4. 1 2 Anon (1988). "Dr Tomas Lindahl FMedSci FRS". London: Royal Society. Archived from the original on 2015-09-22. One or more of the preceding sentences incorporates text from the website where:
    “All text published under the heading 'Biography' on Fellow profile pages is available under Creative Commons Attribution 4.0 International License.” --Royal Society Terms, conditions and policies at the Wayback Machine (archived September 25, 2015)
  5. 1 2 "Dr Tomas Lindahl FRS FMedSci". London: Academy of Medical Sciences. Archived from the original on 2015-10-08.
  6. Lindahl, Tomas (2013). "My Journey to DNA Repair". Genomics, Proteomics & Bioinformatics. 11 (1): 2–7. doi:10.1016/j.gpb.2012.12.001. ISSN   1672-0229.
  7. "Emeritus Scientist - Tomas Lindahl". The Crick. Archived from the original on 2015-12-01.
  8. Tomas Lindahl - Nobel Prize in Chemistry 2015 on Vimeo
  9. 1 2 Broad, William J. (2015-10-07). "Nobel Prize in Chemistry Awarded to Tomas Lindahl, Paul Modrich and Aziz Sancar for DNA Studies". The New York Times. ISSN   0362-4331 . Retrieved 2015-10-07.
  10. Staff (7 October 2015). "THE NOBEL PRIZE IN CHEMISTRY 2015 – DNA repair – providing chemical stability for life" (PDF). Nobel Prize . Retrieved 2015-10-07.
  11. Cressey, Daniel (2015). "DNA repair sleuths win chemistry Nobel: Tomas Lindahl, Paul Modrich and Aziz Sancar share 2015 prize". Nature. 526 (7573): 307–8. doi:10.1038/nature.2015.18515. ISSN   1476-4687. PMID   26469021.
  12. Sweden, Indexed Birth Records, 1860–1941
  13. Lindahl, Tomas (1967). On the structure and stability of nucleic acids in solution. Stockholm.
  14. 1 2 "Cancer Research UK Grants & Research – Tomas Lindahl" . Retrieved 2008-11-10.
  15. "4 ways that Tomas Lindahl’s Nobel Prize for Chemistry revolutionised cancer research", by Emma Smith, CRUK Science blog, 7 October 2015
  16. Gerken, T. is; Girard, C. A.; Tung, Y. -C. L.; Webby, C. J.; Saudek, V.; Hewitson, K. S.; Yeo, G. S. H.; McDonough, M. A.; Cunliffe, S.; McNeill, L. A.; Galvanovskis, J.; Rorsman, P.; Robins, P.; Prieur, X.; Coll, A. P.; Ma, M.; Jovanovic, Z.; Farooqi, I. S.; Sedgwick, B.; Barroso, I.; Lindahl, T.; Ponting, C. P.; Ashcroft, F. M.; O'Rahilly, S.; Schofield, C. J. (2008). "The Obesity-Associated FTO Gene Encodes a 2-Oxoglutarate-Dependent Nucleic Acid Demethylase". Science. 318 (5855): 1469–1472. doi:10.1126/science.1151710. PMC   2668859 . PMID   17991826.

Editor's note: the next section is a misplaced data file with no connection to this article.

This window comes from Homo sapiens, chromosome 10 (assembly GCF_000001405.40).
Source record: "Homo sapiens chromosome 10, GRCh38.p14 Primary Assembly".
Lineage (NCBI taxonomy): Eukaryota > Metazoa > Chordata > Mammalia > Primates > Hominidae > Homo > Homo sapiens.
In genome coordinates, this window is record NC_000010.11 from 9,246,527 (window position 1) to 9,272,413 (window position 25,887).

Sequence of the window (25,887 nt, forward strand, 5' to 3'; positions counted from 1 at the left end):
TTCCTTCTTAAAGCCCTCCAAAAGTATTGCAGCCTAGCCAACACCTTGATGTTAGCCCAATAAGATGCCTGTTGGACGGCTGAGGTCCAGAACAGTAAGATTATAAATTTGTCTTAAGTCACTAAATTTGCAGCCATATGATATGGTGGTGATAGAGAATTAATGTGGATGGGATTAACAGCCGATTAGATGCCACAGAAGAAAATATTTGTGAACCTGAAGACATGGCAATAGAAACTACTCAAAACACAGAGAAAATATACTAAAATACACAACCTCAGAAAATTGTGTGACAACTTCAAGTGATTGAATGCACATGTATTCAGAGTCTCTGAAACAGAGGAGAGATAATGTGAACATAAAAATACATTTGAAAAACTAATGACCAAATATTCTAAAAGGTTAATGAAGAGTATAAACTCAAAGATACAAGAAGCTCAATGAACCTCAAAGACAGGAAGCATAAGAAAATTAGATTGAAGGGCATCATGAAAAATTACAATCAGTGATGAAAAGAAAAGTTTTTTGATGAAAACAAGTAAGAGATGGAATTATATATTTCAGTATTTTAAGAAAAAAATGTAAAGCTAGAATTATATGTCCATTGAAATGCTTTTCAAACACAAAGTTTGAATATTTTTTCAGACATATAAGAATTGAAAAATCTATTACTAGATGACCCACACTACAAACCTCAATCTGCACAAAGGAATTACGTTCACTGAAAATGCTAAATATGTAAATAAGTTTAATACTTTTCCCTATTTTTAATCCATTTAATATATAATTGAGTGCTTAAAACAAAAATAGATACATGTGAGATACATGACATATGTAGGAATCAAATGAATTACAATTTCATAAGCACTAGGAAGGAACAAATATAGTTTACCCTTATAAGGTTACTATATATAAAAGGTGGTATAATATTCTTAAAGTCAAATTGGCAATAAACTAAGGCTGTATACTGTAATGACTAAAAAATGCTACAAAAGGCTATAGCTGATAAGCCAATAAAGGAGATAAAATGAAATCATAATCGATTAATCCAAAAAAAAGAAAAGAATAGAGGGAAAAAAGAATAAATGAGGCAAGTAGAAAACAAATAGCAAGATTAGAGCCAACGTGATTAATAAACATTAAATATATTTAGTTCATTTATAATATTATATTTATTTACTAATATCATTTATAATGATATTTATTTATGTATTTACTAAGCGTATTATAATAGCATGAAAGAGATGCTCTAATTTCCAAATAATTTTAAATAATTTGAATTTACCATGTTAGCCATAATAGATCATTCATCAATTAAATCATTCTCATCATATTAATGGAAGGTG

17. Tomas Lindahl's publications indexed by the Scopus bibliographic database. (subscription required)
  18. Lindahl, T. (1993). "Instability and decay of the primary structure of DNA". Nature. 362 (6422): 709–15. doi:10.1038/362709a0. PMID   8469282.
  19. Wood, R. D. (2001). "Human DNA Repair Genes". Science. 291 (5507): 1284–9. doi:10.1126/science.1056154. PMID   11181991.
  20. Satoh, M. S.; Lindahl, T. (1992). "Role of poly(ADP-ribose) formation in DNA repair". Nature. 356 (6367): 356. doi:10.1038/356356a0. PMID   1549180.
  21. Trewick, S. C.; Henshaw, T. F.; Hausinger, R. P.; Lindahl, T; Sedgwick, B (2002). "Oxidative demethylation by Escherichia coli AlkB directly reverts DNA base damage". Nature. 419 (6903): 174–8. doi:10.1038/nature00908. PMID   12226667.
  22. Barnes, D. E.; Lindahl, T (2004). "Repair and genetic consequences of endogenous DNA base damage in mammalian cells". Annual Review of Genetics. 38: 445–76. doi:10.1146/annurev.genet.38.072902.092448. PMID   15568983.
  23. Yang, Y. G.; Lindahl, T; Barnes, D. E. (2007). "Trex1 exonuclease degrades ssDNA to prevent chronic checkpoint activation and autoimmune disease". Cell. 131 (5): 873–86. doi:10.1016/j.cell.2007.10.017. PMID   18045533.
  24. Crow, Y. J.; Hayward, B. E.; Parmar, R; Robins, P; Leitch, A; Ali, M; Black, D. N.; Van Bokhoven, H; Brunner, H. G.; Hamel, B. C.; Corry, P. C.; Cowan, F. M.; Frints, S. G.; Klepper, J; Livingston, J. H.; Lynch, S. A.; Massey, R. F.; Meritet, J. F.; Michaud, J. L.; Ponsot, G; Voit, T; Lebon, P; Bonthron, D. T.; Jackson, A. P.; Barnes, D. E.; Lindahl, T (2006). "Mutations in the gene encoding the 3'-5' DNA exonuclease TREX1 cause Aicardi-Goutières syndrome at the AGS1 locus". Nature Genetics. 38 (8): 917–20. doi:10.1038/ng1845. PMID   16845398.
  25. "Royal recent winners" . Retrieved 2008-11-10.
  26. "Gruppe 6: Cellebiologi og molekylærbiologi" (in Norwegian). Norwegian Academy of Science and Letters . Retrieved 2010-10-07.
  27. "The Nobel Prize in Chemistry 2015".